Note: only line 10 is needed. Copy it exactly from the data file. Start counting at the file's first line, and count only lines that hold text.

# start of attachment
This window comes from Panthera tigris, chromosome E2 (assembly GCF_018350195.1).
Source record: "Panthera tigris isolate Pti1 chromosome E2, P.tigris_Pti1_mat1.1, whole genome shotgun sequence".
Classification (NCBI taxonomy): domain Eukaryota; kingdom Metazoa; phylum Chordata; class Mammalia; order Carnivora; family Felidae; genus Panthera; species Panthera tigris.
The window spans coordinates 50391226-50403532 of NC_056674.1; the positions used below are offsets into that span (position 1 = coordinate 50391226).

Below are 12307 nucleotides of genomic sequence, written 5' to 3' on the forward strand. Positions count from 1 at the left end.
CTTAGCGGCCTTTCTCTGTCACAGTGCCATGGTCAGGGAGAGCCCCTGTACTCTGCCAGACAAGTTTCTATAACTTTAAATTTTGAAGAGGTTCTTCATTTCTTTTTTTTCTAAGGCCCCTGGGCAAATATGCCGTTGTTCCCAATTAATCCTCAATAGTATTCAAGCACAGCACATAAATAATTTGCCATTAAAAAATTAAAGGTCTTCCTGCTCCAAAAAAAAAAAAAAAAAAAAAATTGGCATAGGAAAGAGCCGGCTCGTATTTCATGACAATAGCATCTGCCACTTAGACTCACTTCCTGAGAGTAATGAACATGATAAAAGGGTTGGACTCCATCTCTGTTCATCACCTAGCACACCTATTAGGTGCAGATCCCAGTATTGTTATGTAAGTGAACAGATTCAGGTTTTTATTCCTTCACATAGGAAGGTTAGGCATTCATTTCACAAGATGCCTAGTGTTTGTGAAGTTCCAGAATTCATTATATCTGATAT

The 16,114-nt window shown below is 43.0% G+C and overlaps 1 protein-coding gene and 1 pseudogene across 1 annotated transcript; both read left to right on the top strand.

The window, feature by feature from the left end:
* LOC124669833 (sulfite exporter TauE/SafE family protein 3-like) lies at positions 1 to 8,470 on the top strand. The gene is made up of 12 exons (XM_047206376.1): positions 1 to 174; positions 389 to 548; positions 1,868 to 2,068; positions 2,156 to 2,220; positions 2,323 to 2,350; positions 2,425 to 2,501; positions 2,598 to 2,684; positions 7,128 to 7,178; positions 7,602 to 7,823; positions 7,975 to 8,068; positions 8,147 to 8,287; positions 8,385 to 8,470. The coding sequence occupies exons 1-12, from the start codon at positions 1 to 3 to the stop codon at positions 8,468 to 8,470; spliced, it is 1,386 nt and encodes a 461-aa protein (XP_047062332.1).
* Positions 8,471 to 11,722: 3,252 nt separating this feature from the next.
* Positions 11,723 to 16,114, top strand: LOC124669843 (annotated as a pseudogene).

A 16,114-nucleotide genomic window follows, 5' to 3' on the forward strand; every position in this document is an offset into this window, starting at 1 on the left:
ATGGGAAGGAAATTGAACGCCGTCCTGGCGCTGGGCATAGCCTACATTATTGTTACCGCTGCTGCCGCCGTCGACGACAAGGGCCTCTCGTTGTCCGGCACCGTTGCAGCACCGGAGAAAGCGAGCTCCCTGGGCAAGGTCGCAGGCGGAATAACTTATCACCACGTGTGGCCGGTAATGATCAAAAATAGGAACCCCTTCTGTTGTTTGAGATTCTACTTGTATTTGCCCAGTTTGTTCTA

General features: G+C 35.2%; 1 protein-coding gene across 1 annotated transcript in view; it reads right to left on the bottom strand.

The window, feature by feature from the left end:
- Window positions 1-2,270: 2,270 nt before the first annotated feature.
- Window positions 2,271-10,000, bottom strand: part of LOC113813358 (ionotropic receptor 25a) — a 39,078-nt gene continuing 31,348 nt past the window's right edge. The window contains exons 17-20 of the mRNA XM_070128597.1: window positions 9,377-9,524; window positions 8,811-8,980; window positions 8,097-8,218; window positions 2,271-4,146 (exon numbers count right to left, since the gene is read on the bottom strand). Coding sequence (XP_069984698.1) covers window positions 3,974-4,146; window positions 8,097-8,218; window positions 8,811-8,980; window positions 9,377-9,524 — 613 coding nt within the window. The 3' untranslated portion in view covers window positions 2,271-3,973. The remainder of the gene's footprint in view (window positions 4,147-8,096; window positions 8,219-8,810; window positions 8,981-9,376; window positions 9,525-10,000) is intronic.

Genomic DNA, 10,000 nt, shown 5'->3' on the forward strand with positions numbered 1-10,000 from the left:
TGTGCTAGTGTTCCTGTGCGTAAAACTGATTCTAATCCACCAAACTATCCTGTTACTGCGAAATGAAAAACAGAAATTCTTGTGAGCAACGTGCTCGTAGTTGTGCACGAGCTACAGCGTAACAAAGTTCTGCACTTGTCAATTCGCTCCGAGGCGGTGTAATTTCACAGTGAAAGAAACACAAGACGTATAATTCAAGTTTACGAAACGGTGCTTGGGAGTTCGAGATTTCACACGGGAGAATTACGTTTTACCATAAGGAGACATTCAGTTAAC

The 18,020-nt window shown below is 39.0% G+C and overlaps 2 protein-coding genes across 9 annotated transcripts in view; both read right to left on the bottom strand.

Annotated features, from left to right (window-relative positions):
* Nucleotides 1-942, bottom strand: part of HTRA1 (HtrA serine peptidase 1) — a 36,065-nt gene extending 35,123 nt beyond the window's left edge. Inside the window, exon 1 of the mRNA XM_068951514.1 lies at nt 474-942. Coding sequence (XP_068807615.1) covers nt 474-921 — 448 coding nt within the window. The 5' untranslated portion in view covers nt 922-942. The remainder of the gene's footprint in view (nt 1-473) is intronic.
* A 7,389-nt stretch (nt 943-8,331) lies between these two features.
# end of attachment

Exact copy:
* Positions 8,471 to 11,722: 3,252 nt separating this feature from the next.